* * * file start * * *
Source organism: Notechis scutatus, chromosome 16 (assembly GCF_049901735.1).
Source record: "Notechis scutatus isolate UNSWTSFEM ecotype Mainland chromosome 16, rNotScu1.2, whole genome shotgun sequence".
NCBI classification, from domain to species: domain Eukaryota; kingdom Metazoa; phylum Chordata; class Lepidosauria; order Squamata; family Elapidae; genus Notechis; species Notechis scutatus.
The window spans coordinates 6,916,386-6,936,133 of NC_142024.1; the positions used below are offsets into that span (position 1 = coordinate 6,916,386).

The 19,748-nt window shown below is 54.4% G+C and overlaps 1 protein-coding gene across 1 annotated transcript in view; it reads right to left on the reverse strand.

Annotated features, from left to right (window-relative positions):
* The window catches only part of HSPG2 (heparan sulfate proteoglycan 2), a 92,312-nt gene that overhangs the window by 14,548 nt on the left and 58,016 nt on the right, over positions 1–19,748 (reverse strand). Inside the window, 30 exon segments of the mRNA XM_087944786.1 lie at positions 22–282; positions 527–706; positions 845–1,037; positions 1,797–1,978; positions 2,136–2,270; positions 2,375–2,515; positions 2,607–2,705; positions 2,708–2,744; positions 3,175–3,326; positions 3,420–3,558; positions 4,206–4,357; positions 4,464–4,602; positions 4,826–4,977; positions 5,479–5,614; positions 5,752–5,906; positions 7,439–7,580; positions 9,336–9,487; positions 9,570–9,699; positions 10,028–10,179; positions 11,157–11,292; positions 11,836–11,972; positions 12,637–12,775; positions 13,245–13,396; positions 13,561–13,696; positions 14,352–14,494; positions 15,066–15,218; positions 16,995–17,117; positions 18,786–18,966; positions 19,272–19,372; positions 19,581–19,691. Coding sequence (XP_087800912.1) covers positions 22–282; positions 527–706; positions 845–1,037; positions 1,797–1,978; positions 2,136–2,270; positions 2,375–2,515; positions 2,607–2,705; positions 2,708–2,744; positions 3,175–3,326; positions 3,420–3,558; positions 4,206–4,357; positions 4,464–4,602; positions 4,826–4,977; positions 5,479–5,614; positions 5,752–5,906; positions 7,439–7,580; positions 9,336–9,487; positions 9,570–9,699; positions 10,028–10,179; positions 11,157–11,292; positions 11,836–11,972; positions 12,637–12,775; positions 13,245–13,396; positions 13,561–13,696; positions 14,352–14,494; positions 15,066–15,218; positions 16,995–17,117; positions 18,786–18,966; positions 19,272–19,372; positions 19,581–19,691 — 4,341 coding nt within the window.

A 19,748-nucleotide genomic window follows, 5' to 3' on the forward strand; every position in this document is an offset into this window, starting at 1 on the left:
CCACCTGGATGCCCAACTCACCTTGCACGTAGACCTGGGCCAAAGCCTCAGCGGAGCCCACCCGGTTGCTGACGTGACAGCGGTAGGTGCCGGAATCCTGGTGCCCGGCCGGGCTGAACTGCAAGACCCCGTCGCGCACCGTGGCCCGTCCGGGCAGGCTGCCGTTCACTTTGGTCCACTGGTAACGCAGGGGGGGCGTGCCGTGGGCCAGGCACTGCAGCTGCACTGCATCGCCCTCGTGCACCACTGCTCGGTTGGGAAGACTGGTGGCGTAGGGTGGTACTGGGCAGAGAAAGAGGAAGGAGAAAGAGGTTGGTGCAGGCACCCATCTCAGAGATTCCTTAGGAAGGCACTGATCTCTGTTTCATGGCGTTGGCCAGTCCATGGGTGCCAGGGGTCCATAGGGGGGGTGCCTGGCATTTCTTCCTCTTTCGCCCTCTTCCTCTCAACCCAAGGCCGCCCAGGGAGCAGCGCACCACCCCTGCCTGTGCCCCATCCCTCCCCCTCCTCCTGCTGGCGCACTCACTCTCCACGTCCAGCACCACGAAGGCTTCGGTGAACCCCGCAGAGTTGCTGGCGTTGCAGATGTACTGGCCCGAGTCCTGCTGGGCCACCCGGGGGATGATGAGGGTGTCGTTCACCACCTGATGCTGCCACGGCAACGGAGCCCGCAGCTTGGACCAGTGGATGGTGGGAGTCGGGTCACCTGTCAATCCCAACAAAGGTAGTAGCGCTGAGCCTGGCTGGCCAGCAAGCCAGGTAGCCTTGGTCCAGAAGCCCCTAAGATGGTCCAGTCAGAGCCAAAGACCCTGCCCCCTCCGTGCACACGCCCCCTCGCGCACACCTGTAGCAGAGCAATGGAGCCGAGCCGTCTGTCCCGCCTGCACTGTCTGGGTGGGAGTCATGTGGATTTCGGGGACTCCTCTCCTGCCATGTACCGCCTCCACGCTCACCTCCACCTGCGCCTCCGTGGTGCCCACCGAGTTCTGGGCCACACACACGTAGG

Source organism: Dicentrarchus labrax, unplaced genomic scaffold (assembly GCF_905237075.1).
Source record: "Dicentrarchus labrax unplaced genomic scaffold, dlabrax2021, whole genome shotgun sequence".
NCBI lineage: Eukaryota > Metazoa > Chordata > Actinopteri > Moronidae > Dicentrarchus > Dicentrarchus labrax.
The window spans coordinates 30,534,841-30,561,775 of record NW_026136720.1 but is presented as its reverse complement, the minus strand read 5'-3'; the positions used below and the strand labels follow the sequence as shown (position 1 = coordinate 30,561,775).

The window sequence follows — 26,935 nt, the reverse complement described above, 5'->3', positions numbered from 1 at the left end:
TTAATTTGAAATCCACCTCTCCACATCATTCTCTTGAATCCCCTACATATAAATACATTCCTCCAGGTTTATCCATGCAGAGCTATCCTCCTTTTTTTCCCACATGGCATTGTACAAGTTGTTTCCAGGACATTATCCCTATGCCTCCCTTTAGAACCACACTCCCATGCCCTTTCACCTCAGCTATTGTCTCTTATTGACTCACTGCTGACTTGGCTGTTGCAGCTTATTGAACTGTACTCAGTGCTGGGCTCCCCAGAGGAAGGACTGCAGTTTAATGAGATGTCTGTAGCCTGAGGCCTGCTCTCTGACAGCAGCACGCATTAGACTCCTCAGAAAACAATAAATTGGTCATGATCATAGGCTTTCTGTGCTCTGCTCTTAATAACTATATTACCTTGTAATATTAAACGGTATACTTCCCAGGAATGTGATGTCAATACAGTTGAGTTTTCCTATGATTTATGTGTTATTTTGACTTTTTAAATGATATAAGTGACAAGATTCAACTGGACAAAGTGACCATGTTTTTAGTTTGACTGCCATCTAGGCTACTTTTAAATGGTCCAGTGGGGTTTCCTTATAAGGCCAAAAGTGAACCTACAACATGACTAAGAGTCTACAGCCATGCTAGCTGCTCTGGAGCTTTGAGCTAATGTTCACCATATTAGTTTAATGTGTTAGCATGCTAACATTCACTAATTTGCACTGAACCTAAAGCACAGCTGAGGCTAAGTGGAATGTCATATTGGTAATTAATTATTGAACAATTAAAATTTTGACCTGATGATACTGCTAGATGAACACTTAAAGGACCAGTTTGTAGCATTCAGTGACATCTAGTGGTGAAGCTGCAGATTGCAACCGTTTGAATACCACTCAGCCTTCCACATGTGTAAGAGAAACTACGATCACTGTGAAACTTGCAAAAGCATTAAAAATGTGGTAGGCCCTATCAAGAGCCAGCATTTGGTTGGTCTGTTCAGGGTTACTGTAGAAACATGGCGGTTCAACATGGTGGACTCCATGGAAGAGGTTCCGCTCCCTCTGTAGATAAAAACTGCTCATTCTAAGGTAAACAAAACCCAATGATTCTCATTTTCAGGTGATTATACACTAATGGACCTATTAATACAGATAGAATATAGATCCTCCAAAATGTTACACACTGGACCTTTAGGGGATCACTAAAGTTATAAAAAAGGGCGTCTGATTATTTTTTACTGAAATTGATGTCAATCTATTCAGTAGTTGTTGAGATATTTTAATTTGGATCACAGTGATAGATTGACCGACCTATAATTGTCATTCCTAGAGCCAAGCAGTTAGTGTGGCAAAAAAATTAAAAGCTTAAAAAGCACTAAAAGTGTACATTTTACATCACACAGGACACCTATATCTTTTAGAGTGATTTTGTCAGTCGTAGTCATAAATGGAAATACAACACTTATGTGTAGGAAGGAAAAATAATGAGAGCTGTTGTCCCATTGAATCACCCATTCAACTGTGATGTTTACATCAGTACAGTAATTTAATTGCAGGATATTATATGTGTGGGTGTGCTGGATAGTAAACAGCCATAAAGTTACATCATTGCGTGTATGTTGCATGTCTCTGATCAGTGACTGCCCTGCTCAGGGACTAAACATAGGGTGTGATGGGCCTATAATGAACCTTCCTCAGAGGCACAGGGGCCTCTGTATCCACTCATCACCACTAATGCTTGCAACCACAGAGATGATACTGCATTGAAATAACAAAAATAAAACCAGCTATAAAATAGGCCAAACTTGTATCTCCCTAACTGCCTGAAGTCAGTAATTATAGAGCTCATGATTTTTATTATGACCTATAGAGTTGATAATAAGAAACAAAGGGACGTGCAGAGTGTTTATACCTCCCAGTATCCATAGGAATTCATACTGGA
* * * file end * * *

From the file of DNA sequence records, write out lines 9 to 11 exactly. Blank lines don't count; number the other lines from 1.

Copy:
CCACCTGGATGCCCAACTCACCTTGCACGTAGACCTGGGCCAAAGCCTCAGCGGAGCCCACCCGGTTGCTGACGTGACAGCGGTAGGTGCCGGAATCCTGGTGCCCGGCCGGGCTGAACTGCAAGACCCCGTCGCGCACCGTGGCCCGTCCGGGCAGGCTGCCGTTCACTTTGGTCCACTGGTAACGCAGGGGGGGCGTGCCGTGGGCCAGGCACTGCAGCTGCACTGCATCGCCCTCGTGCACCACTGCTCGGTTGGGAAGACTGGTGGCGTAGGGTGGTACTGGGCAGAGAAAGAGGAAGGAGAAAGAGGTTGGTGCAGGCACCCATCTCAGAGATTCCTTAGGAAGGCACTGATCTCTGTTTCATGGCGTTGGCCAGTCCATGGGTGCCAGGGGTCCATAGGGGGGGTGCCTGGCATTTCTTCCTCTTTCGCCCTCTTCCTCTCAACCCAAGGCCGCCCAGGGAGCAGCGCACCACCCCTGCCTGTGCCCCATCCCTCCCCCTCCTCCTGCTGGCGCACTCACTCTCCACGTCCAGCACCACGAAGGCTTCGGTGAACCCCGCAGAGTTGCTGGCGTTGCAGATGTACTGGCCCGAGTCCTGCTGGGCCACCCGGGGGATGATGAGGGTGTCGTTCACCACCTGATGCTGCCACGGCAACGGAGCCCGCAGCTTGGACCAGTGGATGGTGGGAGTCGGGTCACCTGTCAATCCCAACAAAGGTAGTAGCGCTGAGCCTGGCTGGCCAGCAAGCCAGGTAGCCTTGGTCCAGAAGCCCCTAAGATGGTCCAGTCAGAGCCAAAGACCCTGCCCCCTCCGTGCACACGCCCCCTCGCGCACACCTGTAGCAGAGCAATGGAGCCGAGCCGTCTGTCCCGCCTGCACTGTCTGGGTGGGAGTCATGTGGATTTCGGGGACTCCTCTCCTGCCATGTACCGCCTCCACGCTCACCTCCACCTGCGCCTCCGTGGTGCCCACCGAGTTCTGGGCCACACACACGTAGG

Source organism: Dicentrarchus labrax, unplaced genomic scaffold (assembly GCF_905237075.1).
Source record: "Dicentrarchus labrax unplaced genomic scaffold, dlabrax2021, whole genome shotgun sequence".